A blast from the past: looking through a vintage Cross Stitcher magazine

While I was out shopping last week, I came across a bundle of old (very old!) Cross Stitcher magazines from 1994 and 1995. I got 8 of them for £3 in a charity shop, and was very pleased with myself.

Vintage 1

When I got home, I sat down with a cup of tea to have a browse through. This is the first one I read, from 1994. It’s amazing how much things have changed since then! The magazine has quite different designs in it from the type that they now feature. There are more detailed designs in the old magazine, and things like the review of kits and charts on one theme (Christmas themes, in this particular issue) cover 26 items! I think that these days, there are far fewer options available to stitchers (in the UK at least), so reviews tend to be far briefer now. The emphasis on ‘country’ themes was clear, too, which isn’t popular much these days.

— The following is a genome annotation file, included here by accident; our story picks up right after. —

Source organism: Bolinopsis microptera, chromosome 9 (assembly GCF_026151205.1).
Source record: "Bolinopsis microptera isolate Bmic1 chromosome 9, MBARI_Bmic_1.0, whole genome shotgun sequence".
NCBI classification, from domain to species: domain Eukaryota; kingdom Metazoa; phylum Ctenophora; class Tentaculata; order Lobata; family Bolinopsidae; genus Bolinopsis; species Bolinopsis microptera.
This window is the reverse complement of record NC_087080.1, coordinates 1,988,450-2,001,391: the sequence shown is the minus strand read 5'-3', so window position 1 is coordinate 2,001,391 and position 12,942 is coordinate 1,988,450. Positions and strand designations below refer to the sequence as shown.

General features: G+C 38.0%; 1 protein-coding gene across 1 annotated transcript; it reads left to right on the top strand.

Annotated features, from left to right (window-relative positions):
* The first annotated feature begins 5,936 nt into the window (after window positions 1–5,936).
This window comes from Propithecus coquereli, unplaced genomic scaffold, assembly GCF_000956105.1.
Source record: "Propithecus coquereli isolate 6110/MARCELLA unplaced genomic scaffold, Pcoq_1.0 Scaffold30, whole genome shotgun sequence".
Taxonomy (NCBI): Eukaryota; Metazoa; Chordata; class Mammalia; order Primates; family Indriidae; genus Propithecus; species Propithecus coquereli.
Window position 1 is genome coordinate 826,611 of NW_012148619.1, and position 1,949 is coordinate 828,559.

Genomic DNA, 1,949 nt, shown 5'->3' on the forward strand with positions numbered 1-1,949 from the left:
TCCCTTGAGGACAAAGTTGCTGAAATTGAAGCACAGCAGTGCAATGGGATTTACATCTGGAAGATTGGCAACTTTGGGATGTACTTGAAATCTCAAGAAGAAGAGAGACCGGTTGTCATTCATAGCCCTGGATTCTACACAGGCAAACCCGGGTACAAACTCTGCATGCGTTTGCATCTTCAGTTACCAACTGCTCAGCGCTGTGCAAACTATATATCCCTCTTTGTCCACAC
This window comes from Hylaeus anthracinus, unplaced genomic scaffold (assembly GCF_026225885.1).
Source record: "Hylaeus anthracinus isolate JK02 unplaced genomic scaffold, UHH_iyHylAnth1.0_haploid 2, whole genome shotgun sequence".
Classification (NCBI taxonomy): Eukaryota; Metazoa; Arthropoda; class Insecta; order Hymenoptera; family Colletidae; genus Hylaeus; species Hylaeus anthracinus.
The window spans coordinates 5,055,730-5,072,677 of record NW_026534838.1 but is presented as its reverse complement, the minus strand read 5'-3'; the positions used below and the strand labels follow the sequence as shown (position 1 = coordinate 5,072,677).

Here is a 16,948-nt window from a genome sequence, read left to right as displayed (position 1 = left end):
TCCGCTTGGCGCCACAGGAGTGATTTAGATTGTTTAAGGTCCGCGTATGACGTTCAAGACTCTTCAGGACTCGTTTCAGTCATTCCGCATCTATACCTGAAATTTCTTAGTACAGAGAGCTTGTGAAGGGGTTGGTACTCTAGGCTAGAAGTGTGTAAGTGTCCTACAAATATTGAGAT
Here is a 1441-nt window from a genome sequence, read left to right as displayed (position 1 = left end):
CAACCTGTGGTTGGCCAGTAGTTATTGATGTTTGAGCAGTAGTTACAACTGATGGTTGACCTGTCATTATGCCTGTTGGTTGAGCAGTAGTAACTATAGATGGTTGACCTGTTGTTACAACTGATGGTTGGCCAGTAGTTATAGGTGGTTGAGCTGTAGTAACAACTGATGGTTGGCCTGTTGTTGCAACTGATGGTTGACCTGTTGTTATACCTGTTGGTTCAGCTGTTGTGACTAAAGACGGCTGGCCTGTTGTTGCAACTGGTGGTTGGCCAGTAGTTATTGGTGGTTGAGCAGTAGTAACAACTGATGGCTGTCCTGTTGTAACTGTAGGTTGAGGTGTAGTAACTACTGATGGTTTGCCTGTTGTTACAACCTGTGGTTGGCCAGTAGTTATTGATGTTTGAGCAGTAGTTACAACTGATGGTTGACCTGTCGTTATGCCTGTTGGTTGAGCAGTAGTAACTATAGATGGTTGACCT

It may be my imagination, but the paper quality seemed to be better then – more glossy – and the number of pages was greater than now. It is also noticeable that there aren’t many ‘filler pages’ – double-page spreads offering reduced rates for annual subscriptions, and so on.

The articles are very interesting. I liked this one on computer design software, which was quite a new thing back in 1994. They compared four different software programs, varying in price from £32 to £399!! Think how much £399 was worth back in 1994!

Vintage 3

There is a funny paragraph in the computer charting article, which explains what a mouse is for, for those who don’t know:

“Almost everything is done using the mouse (in a computing context a ‘mouse’ is a device that you push around your desk in order to move a pointer around the screen. It has one or more buttons which you ‘click’ to make things happen).”

Another article is about the cross stitch designer Jo Verso, who, at that time, was really well known for her modern ‘sampler type’ small designs, available in book format. Jo was just starting to offer weekend courses, and the writer of the article attended her first one.

Vintage 2